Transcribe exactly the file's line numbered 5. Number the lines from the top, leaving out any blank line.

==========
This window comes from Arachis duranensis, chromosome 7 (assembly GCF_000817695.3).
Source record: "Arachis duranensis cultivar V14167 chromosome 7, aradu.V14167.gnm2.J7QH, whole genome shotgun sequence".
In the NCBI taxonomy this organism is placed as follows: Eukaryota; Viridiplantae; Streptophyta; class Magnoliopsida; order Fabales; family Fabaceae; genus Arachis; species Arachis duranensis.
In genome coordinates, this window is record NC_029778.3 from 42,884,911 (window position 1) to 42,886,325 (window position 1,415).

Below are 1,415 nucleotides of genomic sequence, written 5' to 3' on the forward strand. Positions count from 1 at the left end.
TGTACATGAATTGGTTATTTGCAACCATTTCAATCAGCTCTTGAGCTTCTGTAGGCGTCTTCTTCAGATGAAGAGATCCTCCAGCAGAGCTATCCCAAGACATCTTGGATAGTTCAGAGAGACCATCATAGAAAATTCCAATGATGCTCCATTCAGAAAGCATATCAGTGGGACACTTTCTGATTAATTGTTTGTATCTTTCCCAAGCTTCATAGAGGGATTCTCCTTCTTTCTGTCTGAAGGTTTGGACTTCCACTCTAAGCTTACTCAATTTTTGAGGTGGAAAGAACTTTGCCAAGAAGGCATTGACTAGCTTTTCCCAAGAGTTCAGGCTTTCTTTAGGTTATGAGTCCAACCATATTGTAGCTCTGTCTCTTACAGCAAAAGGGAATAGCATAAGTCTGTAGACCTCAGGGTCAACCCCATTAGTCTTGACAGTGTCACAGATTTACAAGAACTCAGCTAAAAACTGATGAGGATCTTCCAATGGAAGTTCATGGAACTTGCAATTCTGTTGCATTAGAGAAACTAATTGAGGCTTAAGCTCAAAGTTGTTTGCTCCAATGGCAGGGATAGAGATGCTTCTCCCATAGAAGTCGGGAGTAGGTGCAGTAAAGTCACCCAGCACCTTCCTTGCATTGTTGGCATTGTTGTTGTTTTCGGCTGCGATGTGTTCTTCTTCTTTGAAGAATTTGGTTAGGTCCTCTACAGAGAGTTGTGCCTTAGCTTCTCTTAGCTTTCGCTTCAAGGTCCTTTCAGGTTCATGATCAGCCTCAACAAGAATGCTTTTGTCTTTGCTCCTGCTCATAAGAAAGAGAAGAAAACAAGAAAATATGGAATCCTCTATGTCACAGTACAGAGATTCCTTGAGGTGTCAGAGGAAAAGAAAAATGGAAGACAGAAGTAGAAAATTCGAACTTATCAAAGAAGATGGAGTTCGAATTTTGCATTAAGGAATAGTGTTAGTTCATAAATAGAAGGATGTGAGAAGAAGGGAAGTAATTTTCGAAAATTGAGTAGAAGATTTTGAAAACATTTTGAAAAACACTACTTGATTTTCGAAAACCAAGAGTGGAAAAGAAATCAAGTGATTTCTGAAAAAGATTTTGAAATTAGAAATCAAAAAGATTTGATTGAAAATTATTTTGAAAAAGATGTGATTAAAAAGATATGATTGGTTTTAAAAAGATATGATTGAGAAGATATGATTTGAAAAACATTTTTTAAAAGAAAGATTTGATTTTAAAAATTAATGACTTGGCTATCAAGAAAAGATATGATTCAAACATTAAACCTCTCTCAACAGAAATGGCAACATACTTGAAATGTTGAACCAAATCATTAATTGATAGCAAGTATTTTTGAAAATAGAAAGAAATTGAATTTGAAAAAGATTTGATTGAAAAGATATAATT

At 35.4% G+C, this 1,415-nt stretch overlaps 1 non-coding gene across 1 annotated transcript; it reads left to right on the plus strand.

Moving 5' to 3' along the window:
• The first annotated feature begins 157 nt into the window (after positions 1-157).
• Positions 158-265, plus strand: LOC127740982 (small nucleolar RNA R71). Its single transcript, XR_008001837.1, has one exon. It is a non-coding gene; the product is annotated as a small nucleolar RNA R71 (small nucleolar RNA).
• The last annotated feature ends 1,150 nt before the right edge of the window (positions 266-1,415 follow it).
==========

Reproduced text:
Below are 1,415 nucleotides of genomic sequence, written 5' to 3' on the forward strand. Positions count from 1 at the left end.